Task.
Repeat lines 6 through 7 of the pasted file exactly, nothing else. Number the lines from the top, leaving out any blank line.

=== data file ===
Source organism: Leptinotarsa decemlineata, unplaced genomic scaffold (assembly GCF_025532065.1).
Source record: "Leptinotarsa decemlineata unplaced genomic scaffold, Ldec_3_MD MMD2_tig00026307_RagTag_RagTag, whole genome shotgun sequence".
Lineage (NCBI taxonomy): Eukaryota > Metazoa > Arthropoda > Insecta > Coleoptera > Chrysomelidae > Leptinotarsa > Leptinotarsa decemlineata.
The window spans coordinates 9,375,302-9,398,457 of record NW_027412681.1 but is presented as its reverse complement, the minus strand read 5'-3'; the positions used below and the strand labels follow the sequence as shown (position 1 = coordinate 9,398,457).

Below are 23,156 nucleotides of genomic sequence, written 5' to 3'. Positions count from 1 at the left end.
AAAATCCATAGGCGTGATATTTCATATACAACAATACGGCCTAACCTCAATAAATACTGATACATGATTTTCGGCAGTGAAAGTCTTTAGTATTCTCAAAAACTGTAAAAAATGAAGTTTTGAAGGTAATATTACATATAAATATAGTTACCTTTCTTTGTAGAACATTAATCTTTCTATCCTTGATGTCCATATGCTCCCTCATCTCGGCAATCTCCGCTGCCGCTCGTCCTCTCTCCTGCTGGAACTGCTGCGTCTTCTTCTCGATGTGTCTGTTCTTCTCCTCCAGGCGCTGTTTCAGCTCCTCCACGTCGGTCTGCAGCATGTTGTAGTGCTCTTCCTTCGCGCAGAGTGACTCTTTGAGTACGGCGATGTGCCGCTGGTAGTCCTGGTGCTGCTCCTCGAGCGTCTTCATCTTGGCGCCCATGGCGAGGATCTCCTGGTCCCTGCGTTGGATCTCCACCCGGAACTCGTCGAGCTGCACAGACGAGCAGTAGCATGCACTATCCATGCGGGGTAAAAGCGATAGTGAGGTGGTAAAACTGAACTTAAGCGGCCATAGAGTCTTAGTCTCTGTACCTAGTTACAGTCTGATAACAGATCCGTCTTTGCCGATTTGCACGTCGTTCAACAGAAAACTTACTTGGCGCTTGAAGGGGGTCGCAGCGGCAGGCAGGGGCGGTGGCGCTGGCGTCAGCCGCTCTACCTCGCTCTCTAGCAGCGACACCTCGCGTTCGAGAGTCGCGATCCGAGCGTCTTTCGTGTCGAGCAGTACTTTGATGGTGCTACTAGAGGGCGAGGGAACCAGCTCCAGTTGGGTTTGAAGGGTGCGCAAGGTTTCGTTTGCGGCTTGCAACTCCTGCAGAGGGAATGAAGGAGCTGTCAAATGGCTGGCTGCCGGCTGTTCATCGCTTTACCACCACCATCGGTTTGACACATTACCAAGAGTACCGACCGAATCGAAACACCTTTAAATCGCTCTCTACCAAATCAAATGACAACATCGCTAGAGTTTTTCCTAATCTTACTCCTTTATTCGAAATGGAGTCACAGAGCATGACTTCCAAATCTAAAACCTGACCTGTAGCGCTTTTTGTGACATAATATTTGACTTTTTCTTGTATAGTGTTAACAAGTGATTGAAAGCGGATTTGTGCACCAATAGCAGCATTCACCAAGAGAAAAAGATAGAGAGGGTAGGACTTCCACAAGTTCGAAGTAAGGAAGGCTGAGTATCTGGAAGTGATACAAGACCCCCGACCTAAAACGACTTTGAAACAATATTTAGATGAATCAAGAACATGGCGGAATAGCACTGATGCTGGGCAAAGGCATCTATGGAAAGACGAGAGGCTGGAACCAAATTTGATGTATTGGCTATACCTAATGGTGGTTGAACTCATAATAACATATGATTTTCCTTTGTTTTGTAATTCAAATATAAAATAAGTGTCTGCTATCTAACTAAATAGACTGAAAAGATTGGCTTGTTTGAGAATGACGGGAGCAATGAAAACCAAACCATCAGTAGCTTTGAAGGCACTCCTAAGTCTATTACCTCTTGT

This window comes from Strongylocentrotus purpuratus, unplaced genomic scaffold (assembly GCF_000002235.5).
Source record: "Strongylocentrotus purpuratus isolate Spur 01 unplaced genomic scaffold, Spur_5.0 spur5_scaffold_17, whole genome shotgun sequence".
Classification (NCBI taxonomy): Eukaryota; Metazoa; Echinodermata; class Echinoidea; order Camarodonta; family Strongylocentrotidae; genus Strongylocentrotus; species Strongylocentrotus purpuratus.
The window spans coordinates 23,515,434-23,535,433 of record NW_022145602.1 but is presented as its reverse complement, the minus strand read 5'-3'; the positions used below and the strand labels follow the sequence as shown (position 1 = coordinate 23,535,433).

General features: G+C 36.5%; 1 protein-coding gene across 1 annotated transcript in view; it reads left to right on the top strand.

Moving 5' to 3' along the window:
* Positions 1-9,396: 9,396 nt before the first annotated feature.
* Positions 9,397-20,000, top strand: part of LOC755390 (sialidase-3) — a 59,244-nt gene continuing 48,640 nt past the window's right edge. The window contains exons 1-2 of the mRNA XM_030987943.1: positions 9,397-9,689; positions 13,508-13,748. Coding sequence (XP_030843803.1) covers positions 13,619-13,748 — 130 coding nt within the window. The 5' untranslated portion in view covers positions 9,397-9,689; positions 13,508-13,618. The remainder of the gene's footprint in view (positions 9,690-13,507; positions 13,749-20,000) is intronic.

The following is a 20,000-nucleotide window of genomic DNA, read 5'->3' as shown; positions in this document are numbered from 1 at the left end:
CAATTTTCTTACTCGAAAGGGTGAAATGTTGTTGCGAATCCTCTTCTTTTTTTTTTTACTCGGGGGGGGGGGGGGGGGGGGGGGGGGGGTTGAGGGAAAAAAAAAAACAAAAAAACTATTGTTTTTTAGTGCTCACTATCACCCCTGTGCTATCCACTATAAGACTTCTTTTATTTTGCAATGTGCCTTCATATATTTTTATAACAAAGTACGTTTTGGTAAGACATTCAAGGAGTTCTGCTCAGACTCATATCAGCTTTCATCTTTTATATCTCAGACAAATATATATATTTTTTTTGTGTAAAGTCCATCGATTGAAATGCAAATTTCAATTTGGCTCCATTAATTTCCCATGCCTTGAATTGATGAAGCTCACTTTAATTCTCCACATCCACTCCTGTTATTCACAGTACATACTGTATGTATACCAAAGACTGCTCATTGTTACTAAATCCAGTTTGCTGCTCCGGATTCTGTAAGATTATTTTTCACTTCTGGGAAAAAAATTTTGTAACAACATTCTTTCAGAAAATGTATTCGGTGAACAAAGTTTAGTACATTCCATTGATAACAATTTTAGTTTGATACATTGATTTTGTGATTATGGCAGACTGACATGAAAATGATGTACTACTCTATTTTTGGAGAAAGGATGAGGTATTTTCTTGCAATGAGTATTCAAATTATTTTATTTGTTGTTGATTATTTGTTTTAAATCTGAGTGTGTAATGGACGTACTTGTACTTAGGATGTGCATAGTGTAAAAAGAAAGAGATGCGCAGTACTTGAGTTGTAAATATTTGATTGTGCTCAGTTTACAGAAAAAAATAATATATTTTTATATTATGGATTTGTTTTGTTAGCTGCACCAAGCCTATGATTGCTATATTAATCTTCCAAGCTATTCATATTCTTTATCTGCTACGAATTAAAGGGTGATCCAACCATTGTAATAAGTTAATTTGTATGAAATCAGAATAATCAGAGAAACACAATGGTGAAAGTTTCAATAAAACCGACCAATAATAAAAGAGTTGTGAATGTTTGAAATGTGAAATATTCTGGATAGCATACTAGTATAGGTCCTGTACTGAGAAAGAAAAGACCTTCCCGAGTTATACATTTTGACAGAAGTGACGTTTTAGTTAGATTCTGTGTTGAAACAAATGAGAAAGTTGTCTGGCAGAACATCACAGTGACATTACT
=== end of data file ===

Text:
AAAATCCATAGGCGTGATATTTCATATACAACAATACGGCCTAACCTCAATAAATACTGATACATGATTTTCGGCAGTGAAAGTCTTTAGTATTCTCAAAAACTGTAAAAAATGAAGTTTTGAAGGTAATATTACATATAAATATAGTTACCTTTCTTTGTAGAACATTAATCTTTCTATCCTTGATGTCCATATGCTCCCTCATCTCGGCAATCTCCGCTGCCGCTCGTCCTCTCTCCTGCTGGAACTGCTGCGTCTTCTTCTCGATGTGTCTGTTCTTCTCCTCCAGGCGCTGTTTCAGCTCCTCCACGTCGGTCTGCAGCATGTTGTAGTGCTCTTCCTTCGCGCAGAGTGACTCTTTGAGTACGGCGATGTGCCGCTGGTAGTCCTGGTGCTGCTCCTCGAGCGTCTTCATCTTGGCGCCCATGGCGAGGATCTCCTGGTCCCTGCGTTGGATCTCCACCCGGAACTCGTCGAGCTGCACAGACGAGCAGTAGCATGCACTATCCATGCGGGGTAAAAGCGATAGTGAGGTGGTAAAACTGAACTTAAGCGGCCATAGAGTCTTAGTCTCTGTACCTAGTTACAGTCTGATAACAGATCCGTCTTTGCCGATTTGCACGTCGTTCAACAGAAAACTTACTTGGCGCTTGAAGGGGGTCGCAGCGGCAGGCAGGGGCGGTGGCGCTGGCGTCAGCCGCTCTACCTCGCTCTCTAGCAGCGACACCTCGCGTTCGAGAGTCGCGATCCGAGCGTCTTTCGTGTCGAGCAGTACTTTGATGGTGCTACTAGAGGGCGAGGGAACCAGCTCCAGTTGGGTTTGAAGGGTGCGCAAGGTTTCGTTTGCGGCTTGCAACTCCTGCAGAGGGAATGAAGGAGCTGTCAAATGGCTGGCTGCCGGCTGTTCATCGCTTTACCACCACCATCGGTTTGACACATTACCAAGAGTACCGACCGAATCGAAACACCTTTAAATCGCTCTCTACCAAATCAAATGACAACATCGCTAGAGTTTTTCCTAATCTTACTCCTTTATTCGAAATGGAGTCACAGAGCATGACTTCCAAATCTAAAACCTGACCTGTAGCGCTTTTTGTGACATAATATTTGACTTTTTCTTGTATAGTGTTAACAAGTGATTGAAAGCGGATTTGTGCACCAATAGCAGCATTCACCAAGAGAAAAAGATAGAGAGGGTAGGACTTCCACAAGTTCGAAGTAAGGAAGGCTGAGTATCTGGAAGTGATACAAGACCCCCGACCTAAAACGACTTTGAAACAATATTTAGATGAATCAAGAACATGGCGGAATAGCACTGATGCTGGGCAAAGGCATCTATGGAAAGACGAGAGGCTGGAACCAAATTTGATGTATTGGCTATACCTAATGGTGGTTGAACTCATAATAACATATGATTTTCCTTTGTTTTGTAATTCAAATATAAAATAAGTGTCTGCTATCTAACTAAATAGACTGAAAAGATTGGCTTGTTTGAGAATGACGGGAGCAATGAAAACCAAACCATCAGTAGCTTTGAAGGCACTCCTAAGTCTATTACCTCTTGT

This window comes from Strongylocentrotus purpuratus, unplaced genomic scaffold (assembly GCF_000002235.5).